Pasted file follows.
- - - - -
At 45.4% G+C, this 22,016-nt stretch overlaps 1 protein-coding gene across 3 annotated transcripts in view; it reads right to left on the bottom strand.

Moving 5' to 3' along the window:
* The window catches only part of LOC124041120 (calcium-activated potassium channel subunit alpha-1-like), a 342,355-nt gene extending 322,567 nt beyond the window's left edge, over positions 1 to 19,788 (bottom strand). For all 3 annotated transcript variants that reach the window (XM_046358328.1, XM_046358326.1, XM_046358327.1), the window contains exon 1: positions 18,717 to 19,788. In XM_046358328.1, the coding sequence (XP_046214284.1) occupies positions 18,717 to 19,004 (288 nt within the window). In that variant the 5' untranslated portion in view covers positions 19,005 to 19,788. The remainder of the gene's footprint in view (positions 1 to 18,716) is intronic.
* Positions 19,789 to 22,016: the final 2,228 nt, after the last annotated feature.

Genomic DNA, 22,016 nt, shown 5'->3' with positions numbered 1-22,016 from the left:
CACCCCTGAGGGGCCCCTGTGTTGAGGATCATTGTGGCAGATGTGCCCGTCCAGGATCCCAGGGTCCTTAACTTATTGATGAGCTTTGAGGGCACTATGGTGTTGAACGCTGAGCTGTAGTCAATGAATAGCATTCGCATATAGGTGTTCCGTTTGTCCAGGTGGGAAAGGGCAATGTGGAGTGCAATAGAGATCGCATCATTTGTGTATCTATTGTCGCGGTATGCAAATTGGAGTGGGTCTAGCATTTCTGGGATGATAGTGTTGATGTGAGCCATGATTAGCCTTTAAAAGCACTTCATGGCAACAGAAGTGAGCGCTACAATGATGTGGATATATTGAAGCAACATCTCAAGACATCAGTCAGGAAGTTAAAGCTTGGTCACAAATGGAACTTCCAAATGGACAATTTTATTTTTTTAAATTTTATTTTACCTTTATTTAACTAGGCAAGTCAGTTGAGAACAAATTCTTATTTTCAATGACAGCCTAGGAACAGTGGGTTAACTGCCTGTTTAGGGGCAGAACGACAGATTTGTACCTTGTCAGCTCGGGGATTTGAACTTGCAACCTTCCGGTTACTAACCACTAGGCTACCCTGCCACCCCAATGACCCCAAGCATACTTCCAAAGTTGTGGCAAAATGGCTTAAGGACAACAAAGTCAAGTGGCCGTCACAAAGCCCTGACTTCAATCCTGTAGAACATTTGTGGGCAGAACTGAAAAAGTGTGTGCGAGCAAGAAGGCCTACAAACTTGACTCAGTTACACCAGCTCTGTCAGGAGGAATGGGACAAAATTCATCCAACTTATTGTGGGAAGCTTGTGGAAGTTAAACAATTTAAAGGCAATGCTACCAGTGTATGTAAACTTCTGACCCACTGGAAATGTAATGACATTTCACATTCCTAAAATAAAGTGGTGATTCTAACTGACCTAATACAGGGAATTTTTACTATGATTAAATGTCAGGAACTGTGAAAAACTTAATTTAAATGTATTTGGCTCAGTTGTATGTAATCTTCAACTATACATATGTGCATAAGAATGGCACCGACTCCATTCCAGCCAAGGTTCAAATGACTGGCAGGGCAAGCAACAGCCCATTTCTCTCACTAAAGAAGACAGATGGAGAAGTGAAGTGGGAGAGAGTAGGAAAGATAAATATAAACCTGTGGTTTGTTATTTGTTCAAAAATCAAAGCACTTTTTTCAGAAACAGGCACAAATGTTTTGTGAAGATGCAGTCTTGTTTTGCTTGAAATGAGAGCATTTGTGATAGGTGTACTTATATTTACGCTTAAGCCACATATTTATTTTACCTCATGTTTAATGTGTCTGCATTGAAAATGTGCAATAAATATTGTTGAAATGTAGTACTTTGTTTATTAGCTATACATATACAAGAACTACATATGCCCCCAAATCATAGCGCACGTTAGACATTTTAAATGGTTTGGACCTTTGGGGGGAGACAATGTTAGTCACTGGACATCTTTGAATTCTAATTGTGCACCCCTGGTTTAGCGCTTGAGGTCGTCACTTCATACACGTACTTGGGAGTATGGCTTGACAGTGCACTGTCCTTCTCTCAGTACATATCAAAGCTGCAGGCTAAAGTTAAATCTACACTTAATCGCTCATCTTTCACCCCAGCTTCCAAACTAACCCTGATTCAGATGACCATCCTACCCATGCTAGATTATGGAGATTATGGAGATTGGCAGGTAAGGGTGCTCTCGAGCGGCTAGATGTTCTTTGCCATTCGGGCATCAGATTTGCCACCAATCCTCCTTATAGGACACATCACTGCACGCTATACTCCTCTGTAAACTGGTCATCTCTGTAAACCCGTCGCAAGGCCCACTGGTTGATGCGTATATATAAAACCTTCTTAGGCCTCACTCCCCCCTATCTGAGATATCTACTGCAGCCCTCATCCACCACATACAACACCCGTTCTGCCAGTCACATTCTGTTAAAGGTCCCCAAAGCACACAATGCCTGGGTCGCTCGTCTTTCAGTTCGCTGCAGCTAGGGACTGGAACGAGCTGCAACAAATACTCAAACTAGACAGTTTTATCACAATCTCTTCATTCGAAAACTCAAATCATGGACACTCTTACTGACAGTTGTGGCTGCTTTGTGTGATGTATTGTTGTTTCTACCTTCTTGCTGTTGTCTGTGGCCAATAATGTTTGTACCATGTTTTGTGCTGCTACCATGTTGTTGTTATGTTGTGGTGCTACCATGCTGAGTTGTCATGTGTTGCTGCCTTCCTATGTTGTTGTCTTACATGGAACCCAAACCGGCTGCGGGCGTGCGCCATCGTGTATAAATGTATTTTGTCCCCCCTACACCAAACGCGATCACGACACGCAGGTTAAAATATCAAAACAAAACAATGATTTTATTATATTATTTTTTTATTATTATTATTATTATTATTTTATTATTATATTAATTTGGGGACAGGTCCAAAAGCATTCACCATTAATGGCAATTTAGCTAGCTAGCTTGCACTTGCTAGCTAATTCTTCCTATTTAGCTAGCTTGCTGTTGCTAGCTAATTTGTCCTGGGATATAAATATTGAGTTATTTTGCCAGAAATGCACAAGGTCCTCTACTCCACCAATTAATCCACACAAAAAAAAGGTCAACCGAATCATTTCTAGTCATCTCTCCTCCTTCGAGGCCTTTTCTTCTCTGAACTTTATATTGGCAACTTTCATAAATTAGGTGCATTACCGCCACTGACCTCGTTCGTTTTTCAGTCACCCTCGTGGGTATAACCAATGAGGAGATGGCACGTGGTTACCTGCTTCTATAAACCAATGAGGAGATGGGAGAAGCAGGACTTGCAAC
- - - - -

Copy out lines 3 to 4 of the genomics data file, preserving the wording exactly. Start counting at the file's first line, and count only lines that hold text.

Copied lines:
* The window catches only part of LOC124041120 (calcium-activated potassium channel subunit alpha-1-like), a 342,355-nt gene extending 322,567 nt beyond the window's left edge, over positions 1 to 19,788 (bottom strand). For all 3 annotated transcript variants that reach the window (XM_046358328.1, XM_046358326.1, XM_046358327.1), the window contains exon 1: positions 18,717 to 19,788. In XM_046358328.1, the coding sequence (XP_046214284.1) occupies positions 18,717 to 19,004 (288 nt within the window). In that variant the 5' untranslated portion in view covers positions 19,005 to 19,788. The remainder of the gene's footprint in view (positions 1 to 18,716) is intronic.
* Positions 19,789 to 22,016: the final 2,228 nt, after the last annotated feature.